by Jeremy Taff

Despite student cries to keep tuition hikes at no more than 2.5 percent, the Board of Regents today will discuss plans for raising the rate 3 percent for next year.
Deliberations about the amount students must pay to attend the University will coincide with discussions of the overall University budget for next year. Administrators handle about a $1.5 billion budget each year.
Of that, 14.7 percent comes from tuition revenue. Student leaders are concerned the student body will be asked to shoulder more of the burden. They insist Regents said tuition increases would remain at 2.5 percent or lower.
“Our commitment had been made to students to keep tuition somewhere within the vicinity of the rate of inflation,” Regent William Peterson said.
Administrators have said they need the extra money to meet operating expenditures such as faculty salaries.
Minnesota Student Association leaders have been handing out pink cards to send to regents requesting that tuition rates remain steady.
“I would certainly be opposed if it was 4 or 5 percent,” Regent David Metzen said. “But I think to balance things and everything else, 3 percent is fine. I can live with three.”
In their two-day monthly meetings, regents will tackle issues ranging from campus appearance to distance learning to a review of General College.
ùPeriodically, the board reviews the campus master plan. With the legislature’s passage of more than $200 million in building funds, regents want to make sure new projects fit closely with the school’s long-term construction blueprints.
While time lines aren’t specifically laid out, the campus master plan serves as a to-do list for administrators.
It includes the demolition of Wesbrook Hall and the Science Classroom Building. It also calls for the eventual reopening of Church Street and Pillsbury Drive to through traffic and the extension of Oak Street into the industrial area just north of the East Bank campus.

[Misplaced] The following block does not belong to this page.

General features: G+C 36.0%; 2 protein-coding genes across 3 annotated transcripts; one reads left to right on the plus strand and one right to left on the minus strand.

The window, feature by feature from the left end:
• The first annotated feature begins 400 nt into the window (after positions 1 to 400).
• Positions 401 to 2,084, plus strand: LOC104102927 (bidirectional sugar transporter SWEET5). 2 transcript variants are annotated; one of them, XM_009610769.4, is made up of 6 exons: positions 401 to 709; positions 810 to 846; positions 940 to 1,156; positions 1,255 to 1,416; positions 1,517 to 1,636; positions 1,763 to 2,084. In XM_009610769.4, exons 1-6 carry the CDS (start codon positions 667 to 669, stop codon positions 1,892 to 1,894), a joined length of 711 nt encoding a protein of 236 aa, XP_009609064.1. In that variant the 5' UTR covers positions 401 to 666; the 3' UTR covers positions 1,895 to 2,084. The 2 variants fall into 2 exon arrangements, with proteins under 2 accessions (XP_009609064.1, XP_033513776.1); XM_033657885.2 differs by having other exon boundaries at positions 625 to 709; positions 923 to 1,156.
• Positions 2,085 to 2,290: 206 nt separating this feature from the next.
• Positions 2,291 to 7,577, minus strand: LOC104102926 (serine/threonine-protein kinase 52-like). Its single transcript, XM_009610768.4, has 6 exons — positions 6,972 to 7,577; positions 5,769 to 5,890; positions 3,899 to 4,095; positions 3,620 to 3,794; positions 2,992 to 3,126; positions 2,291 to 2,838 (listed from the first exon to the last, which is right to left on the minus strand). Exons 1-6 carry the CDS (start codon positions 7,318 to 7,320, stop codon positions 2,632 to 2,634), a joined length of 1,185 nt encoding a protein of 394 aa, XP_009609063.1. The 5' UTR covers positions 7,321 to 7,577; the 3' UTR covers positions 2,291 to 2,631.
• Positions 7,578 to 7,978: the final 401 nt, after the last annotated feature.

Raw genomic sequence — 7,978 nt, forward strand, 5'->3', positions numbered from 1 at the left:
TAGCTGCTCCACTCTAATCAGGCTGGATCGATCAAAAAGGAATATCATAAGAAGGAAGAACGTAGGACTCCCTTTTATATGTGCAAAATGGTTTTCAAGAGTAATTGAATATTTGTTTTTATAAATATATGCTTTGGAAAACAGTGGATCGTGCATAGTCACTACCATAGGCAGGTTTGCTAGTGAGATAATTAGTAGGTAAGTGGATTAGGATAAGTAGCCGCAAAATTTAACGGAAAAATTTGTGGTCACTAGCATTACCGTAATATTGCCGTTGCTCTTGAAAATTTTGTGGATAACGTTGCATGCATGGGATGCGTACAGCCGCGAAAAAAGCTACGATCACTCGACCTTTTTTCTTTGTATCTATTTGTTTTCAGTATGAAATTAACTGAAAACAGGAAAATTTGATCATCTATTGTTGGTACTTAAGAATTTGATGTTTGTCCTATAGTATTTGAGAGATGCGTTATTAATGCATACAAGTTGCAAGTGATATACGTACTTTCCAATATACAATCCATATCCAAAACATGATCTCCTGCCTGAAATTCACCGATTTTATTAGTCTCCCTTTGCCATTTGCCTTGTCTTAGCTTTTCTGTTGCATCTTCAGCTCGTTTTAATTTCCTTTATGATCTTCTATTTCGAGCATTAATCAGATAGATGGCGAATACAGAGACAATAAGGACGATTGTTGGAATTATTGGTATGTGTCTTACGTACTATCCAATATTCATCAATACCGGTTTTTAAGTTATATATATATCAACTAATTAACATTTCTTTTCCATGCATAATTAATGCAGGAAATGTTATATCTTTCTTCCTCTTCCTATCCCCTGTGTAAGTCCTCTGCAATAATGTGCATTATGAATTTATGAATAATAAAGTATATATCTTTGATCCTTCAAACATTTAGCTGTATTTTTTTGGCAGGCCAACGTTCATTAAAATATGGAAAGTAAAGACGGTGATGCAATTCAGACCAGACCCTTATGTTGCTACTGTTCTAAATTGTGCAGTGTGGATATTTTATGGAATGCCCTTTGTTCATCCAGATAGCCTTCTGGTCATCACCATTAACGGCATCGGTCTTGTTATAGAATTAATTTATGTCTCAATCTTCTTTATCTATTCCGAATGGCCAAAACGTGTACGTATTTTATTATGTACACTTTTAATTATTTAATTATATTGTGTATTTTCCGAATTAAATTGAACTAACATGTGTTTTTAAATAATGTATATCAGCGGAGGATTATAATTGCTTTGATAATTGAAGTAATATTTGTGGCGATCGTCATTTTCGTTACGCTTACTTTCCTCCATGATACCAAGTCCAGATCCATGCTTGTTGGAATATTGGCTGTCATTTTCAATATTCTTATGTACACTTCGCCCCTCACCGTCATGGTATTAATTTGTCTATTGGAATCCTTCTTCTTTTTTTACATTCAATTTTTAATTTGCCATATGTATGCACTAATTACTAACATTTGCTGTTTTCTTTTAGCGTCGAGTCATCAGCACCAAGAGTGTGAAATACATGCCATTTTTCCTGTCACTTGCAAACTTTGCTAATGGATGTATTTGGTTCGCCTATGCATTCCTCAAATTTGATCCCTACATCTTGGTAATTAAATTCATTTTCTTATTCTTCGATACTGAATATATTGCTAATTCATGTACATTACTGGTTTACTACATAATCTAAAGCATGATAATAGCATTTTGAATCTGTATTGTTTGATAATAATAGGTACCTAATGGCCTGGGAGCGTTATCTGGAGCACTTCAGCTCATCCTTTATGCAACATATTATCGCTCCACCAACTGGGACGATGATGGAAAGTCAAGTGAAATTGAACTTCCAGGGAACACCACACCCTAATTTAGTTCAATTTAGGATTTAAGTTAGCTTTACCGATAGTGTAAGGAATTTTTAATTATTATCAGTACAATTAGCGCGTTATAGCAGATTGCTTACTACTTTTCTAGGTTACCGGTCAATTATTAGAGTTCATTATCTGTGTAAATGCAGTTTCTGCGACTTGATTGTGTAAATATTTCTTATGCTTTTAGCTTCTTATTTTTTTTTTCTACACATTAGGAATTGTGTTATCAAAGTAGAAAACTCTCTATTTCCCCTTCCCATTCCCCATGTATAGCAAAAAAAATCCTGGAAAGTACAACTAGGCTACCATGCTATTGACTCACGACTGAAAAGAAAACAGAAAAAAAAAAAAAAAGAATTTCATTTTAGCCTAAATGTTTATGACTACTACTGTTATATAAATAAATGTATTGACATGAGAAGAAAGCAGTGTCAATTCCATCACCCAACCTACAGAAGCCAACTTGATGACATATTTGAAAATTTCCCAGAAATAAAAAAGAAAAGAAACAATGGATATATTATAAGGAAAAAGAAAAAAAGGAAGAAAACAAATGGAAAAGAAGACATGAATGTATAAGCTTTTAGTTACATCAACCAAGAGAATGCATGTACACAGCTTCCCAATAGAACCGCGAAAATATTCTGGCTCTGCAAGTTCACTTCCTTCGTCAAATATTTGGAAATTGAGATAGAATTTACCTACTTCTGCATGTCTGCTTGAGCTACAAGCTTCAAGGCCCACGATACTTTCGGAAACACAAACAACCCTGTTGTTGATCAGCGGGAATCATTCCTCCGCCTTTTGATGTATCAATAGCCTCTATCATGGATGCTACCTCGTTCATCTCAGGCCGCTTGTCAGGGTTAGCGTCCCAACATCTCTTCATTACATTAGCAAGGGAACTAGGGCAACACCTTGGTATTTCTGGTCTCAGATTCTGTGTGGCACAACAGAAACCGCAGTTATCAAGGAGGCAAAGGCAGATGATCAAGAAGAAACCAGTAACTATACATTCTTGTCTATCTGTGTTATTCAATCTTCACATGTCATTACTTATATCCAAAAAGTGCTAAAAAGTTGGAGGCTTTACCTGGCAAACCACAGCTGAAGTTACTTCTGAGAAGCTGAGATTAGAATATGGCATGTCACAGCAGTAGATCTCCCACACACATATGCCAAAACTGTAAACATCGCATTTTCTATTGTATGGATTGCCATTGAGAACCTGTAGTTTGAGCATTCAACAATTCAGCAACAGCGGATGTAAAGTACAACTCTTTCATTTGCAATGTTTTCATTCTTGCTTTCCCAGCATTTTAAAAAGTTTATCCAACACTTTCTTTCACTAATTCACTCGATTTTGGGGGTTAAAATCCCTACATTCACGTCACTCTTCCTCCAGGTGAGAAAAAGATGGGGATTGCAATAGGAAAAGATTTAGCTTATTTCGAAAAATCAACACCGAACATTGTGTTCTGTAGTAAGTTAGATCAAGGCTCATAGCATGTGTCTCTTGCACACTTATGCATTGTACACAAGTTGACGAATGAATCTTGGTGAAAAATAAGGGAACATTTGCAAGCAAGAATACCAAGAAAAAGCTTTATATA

Kruse said construction on Murphy and Ford halls, the Mechanical Engineering Building and the Architecture Building must be completed before allowing traffic on Church Street.
One thing is certain for some regents: Construction decisions must be made with the environment in mind.
“I’m very sensitive to green space,” Metzen said. “I don’t want it to look like New York City.”
ùIn an attempt at keeping pace with a college that debuted earlier this year offering degrees over the World Wide Web, administrators will update regents on Minnesota’s own Virtual University.
It will be the latest in a series of reports chronicling how students can take classes over the Internet.
The venture partners the Minnesota State Colleges and Universities system and private colleges. But the concept worries some education associations that fear it will chip away at the foundations of higher education.
ùTwo years after regents rejected a proposal to permanently shut the doors of General College, the board will check the progress of the remedial education-offering school.
A summary prepared by a review committee for General College will be the cornerstone for discussion.
The committee recommends that the college develop a five-year plan to be more inclusive of the community and to include a “service to the University” factor in its mission.